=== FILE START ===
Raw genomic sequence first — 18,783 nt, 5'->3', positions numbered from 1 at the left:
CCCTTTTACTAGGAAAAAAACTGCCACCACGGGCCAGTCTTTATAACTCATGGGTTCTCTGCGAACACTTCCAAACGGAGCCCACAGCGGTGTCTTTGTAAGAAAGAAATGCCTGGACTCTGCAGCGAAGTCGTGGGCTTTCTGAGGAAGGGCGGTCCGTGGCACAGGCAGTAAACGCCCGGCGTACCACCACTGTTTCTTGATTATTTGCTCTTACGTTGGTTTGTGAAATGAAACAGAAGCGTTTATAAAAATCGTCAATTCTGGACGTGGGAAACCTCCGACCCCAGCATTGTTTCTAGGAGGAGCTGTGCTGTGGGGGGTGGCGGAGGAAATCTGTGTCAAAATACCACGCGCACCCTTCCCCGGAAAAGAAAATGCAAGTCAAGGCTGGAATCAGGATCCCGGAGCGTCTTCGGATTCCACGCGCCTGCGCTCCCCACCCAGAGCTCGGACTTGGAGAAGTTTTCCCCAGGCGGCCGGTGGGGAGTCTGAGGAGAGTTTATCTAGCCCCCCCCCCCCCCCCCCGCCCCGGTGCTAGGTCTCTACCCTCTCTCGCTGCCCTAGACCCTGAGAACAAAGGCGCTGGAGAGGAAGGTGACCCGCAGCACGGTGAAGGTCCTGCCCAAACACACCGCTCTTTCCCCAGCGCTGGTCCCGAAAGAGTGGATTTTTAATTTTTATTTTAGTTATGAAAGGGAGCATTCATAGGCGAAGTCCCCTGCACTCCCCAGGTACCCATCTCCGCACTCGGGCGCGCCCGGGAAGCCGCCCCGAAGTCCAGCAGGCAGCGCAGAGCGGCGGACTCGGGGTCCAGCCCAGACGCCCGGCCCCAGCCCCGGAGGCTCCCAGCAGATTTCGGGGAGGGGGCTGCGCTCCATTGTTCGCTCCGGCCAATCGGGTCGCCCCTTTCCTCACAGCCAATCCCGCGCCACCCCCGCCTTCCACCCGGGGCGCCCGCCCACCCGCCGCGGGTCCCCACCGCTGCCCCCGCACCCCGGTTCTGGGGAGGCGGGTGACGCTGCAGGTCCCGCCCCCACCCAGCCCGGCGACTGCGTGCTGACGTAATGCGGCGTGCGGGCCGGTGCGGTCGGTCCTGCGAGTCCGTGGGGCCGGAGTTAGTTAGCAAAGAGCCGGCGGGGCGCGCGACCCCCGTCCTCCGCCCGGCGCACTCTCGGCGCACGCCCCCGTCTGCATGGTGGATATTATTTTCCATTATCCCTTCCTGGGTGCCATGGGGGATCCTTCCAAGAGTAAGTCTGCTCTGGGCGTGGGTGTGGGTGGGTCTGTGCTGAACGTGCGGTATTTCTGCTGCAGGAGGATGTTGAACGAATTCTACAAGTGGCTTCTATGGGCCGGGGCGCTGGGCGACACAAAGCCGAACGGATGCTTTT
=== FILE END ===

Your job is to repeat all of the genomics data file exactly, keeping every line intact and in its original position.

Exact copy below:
Raw genomic sequence first — 18,783 nt, 5'->3', positions numbered from 1 at the left:
CCCTTTTACTAGGAAAAAAACTGCCACCACGGGCCAGTCTTTATAACTCATGGGTTCTCTGCGAACACTTCCAAACGGAGCCCACAGCGGTGTCTTTGTAAGAAAGAAATGCCTGGACTCTGCAGCGAAGTCGTGGGCTTTCTGAGGAAGGGCGGTCCGTGGCACAGGCAGTAAACGCCCGGCGTACCACCACTGTTTCTTGATTATTTGCTCTTACGTTGGTTTGTGAAATGAAACAGAAGCGTTTATAAAAATCGTCAATTCTGGACGTGGGAAACCTCCGACCCCAGCATTGTTTCTAGGAGGAGCTGTGCTGTGGGGGGTGGCGGAGGAAATCTGTGTCAAAATACCACGCGCACCCTTCCCCGGAAAAGAAAATGCAAGTCAAGGCTGGAATCAGGATCCCGGAGCGTCTTCGGATTCCACGCGCCTGCGCTCCCCACCCAGAGCTCGGACTTGGAGAAGTTTTCCCCAGGCGGCCGGTGGGGAGTCTGAGGAGAGTTTATCTAGCCCCCCCCCCCCCCCCCCGCCCCGGTGCTAGGTCTCTACCCTCTCTCGCTGCCCTAGACCCTGAGAACAAAGGCGCTGGAGAGGAAGGTGACCCGCAGCACGGTGAAGGTCCTGCCCAAACACACCGCTCTTTCCCCAGCGCTGGTCCCGAAAGAGTGGATTTTTAATTTTTATTTTAGTTATGAAAGGGAGCATTCATAGGCGAAGTCCCCTGCACTCCCCAGGTACCCATCTCCGCACTCGGGCGCGCCCGGGAAGCCGCCCCGAAGTCCAGCAGGCAGCGCAGAGCGGCGGACTCGGGGTCCAGCCCAGACGCCCGGCCCCAGCCCCGGAGGCTCCCAGCAGATTTCGGGGAGGGGGCTGCGCTCCATTGTTCGCTCCGGCCAATCGGGTCGCCCCTTTCCTCACAGCCAATCCCGCGCCACCCCCGCCTTCCACCCGGGGCGCCCGCCCACCCGCCGCGGGTCCCCACCGCTGCCCCCGCACCCCGGTTCTGGGGAGGCGGGTGACGCTGCAGGTCCCGCCCCCACCCAGCCCGGCGACTGCGTGCTGACGTAATGCGGCGTGCGGGCCGGTGCGGTCGGTCCTGCGAGTCCGTGGGGCCGGAGTTAGTTAGCAAAGAGCCGGCGGGGCGCGCGACCCCCGTCCTCCGCCCGGCGCACTCTCGGCGCACGCCCCCGTCTGCATGGTGGATATTATTTTCCATTATCCCTTCCTGGGTGCCATGGGGGATCCTTCCAAGAGTAAGTCTGCTCTGGGCGTGGGTGTGGGTGGGTCTGTGCTGAACGTGCGGTATTTCTGCTGCAGGAGGATGTTGAACGAATTCTACAAGTGGCTTCTATGGGCCGGGGCGCTGGGCGACACAAAGCCGAACGGATGCTTTT